Author: Ali Ayaz
One of the first instincts one can have when they realize they have something of value is to weigh its price and decide to sell it. That same impulse carries towards our Data, especially after realizing the influence our data has had on enabling companies to run analytic models at unprecedented scale. Naturally, many felt an invasion of privacy more than anything else, but a few opportunists pointed out that their privacy is not only sacred, but financially valuable. The reasoning goes as such; if private data is being accumulated, stored, sold and bought, then there should be no reason for the consumer to benefit from selling their own data.
However, upon further examination, things are not quite that simple, as they rarely are. Some things that must be taken into account are the value of one person’s data in the giant databases they are usually included in. Yes, our data is included in billion dollar computations, but it’s only a single data point amongst millions if not billions of observations. At that scale our data is worth pennies. These points have been further accentuated by projects that attempted to fulfill that demand in the market. These experiments have shown multiple undesirable outcomes of giving consumers a platform to sell their personal data.
Not Very Lucrative
Some tried to leverage the rise in demand and provided a platform for consumers to sell their data. For example, In recent events a notable data broker was forced to abandon their private user project, which allowed individuals to sell their personal data, instead focusing on their platform on Businesses and Banks. This came as a surprise to many of their customers and was met with relative disappointment from the team and their users. Although many would expect the company to have been met with relative success due to their intuitive approach, reality proved otherwise. On the other hand, apps monetizing bank data and otherwise do not enjoy high returns.
Ultimately, this shows a rejection in the market today of the idea that personal data disconnected from other data is valuable. This of course makes sense, because it isn’t data that is actually valuable to companies today, it’s the observations and predictions that they enable us to make. Monetary returns on our data being used does not seem feasible, not yet.
Thrives On Inequality
This approach to allowing people to sell their own data comes with its own Ethical weight, much like wondering whether one ought to allow people to sell their own blood. It begs the question as to who would sell their private information, especially when the return is, from what we’ve seen, meager. The answer seems to be people who are in dire economic situations and need the money. In a way, this allows for a very dystopian future. The affluent will be able to keep their data to themselves and reap the benefits of anonymity, while the poor will be forced to sell it in order to make ends meet. This could create a very large inequality in our society, with those with money being able to keep their data and selectively choose the permissions on their privacy more freely , and those without money being forced to sell it and not reap any of the benefits. Think - students selling their blood plasma to pay for student loans.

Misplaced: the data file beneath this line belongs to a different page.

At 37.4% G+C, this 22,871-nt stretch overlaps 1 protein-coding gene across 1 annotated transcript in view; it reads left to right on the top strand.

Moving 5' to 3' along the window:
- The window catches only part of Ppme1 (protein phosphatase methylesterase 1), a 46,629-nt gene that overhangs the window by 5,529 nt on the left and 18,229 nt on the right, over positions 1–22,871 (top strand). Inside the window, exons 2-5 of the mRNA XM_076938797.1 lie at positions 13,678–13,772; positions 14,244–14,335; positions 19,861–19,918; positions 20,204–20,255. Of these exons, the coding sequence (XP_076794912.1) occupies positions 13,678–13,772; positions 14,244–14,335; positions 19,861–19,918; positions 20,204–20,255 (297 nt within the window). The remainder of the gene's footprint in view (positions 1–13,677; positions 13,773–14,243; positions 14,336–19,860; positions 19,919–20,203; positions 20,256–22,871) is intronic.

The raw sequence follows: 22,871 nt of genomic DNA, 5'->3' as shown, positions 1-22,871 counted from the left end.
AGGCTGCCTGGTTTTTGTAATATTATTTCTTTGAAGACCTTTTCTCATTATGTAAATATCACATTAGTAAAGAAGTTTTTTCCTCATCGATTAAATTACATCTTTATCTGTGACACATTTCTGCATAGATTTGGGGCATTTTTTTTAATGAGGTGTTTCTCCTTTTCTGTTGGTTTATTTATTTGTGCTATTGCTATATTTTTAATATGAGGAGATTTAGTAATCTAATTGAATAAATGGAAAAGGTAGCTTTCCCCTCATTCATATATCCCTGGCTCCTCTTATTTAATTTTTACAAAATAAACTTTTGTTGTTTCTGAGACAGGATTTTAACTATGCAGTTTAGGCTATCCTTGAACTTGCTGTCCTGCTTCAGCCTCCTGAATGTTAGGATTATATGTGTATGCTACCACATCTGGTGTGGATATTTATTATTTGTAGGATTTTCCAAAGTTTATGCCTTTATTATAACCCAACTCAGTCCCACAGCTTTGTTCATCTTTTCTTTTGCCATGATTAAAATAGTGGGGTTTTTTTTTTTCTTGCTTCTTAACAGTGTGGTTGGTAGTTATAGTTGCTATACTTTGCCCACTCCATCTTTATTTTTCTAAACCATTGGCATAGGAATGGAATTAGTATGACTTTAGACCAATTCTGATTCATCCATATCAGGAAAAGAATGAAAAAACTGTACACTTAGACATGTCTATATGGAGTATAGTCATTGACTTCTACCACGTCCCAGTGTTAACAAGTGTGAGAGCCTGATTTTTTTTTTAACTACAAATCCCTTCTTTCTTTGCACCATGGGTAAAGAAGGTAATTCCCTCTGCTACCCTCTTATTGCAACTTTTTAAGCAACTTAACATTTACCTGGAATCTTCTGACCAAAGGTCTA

Despite all the aforementioned elements, Facebook released a ‘Research Application’ which faced privacy criticisms when it was found out that a lot of the data the application was sourcing came from kids as young as thirteen years old. Leveraging demand in the market, Facebook’s application allowed users to sell Facebook their personal data for a monthly fee - ten to twenty dollars a month. Facebook justified the usage of teenager’s data by asking for a signed consent form from a parent. There are many reasons why this is a flawed approach for personal data, let alone someone else’s. Read more about it here.
Multiple scandals plagued Facebook’s application. They obfuscated their application as an enterprise tool in their company to bypass Apple’s AppStore terms and install their program on iOS devices. After being caught by Apple this resulted in Facebook’s ban from enterprise tool development - temporarily. Ultimately that was not the main issue facing this application. Facebook’s app itself functioned in a surprisingly similar manner to malicious actors.
The application was found to turn one’s phone into a node within a private network run by Facebook. Everything that went through a user’s phone would eventually return to Facebook. No encryption, no limits. A person’s entire digital footprint uploaded and processed by Facebook. Security researchers have pointed out that this gives Facebook great ability to act unethically. The end result is something similar to a dormant botnet which only accumulates data with no intention of causing any perceptible damage, but the possibility of that damage is only heightened by its presence.
Facebook isn’t the only tech giant exploring their options alongside the continuously growing regulation over personal data. Although Apple banned Facebook’s App, it’s still available on Android. Additionally, Google has a similar application available on their play-store as well. These invasive practices continue today and they belong to a market that thrives on unethical practices, jargon laden consent terms and economic disparity. Ultimately, it’s not worth it, neither for the user nor for the companies buying their data. Eroding user trust might work for Google and Facebook, but these practices are starting to cause an alienation of most users and regulatory bodies from these companies. Finally, the hard economic fact is that selling people’s data is not profitable, neither for people nor for the companies involved.